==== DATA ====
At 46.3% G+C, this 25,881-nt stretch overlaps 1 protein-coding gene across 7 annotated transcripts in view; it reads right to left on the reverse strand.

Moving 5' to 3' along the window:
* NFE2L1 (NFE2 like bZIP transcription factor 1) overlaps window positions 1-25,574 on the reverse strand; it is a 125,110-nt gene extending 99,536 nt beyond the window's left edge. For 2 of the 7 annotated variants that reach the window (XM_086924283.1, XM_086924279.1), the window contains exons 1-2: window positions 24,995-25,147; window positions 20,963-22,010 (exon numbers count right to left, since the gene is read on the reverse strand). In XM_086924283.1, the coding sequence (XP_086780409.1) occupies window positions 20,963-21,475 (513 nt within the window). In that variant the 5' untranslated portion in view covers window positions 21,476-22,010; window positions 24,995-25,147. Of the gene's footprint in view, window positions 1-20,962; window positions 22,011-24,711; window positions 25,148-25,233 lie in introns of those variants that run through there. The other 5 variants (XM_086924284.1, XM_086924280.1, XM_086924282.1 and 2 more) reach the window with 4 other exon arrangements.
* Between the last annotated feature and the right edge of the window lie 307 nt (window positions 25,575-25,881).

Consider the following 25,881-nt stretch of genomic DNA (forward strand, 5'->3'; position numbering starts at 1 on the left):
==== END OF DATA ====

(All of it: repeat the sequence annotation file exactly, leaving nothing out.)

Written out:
At 46.3% G+C, this 25,881-nt stretch overlaps 1 protein-coding gene across 7 annotated transcripts in view; it reads right to left on the reverse strand.

Moving 5' to 3' along the window:
* NFE2L1 (NFE2 like bZIP transcription factor 1) overlaps window positions 1-25,574 on the reverse strand; it is a 125,110-nt gene extending 99,536 nt beyond the window's left edge. For 2 of the 7 annotated variants that reach the window (XM_086924283.1, XM_086924279.1), the window contains exons 1-2: window positions 24,995-25,147; window positions 20,963-22,010 (exon numbers count right to left, since the gene is read on the reverse strand). In XM_086924283.1, the coding sequence (XP_086780409.1) occupies window positions 20,963-21,475 (513 nt within the window). In that variant the 5' untranslated portion in view covers window positions 21,476-22,010; window positions 24,995-25,147. Of the gene's footprint in view, window positions 1-20,962; window positions 22,011-24,711; window positions 25,148-25,233 lie in introns of those variants that run through there. The other 5 variants (XM_086924284.1, XM_086924280.1, XM_086924282.1 and 2 more) reach the window with 4 other exon arrangements.
* Between the last annotated feature and the right edge of the window lie 307 nt (window positions 25,575-25,881).

Consider the following 25,881-nt stretch of genomic DNA (forward strand, 5'->3'; position numbering starts at 1 on the left):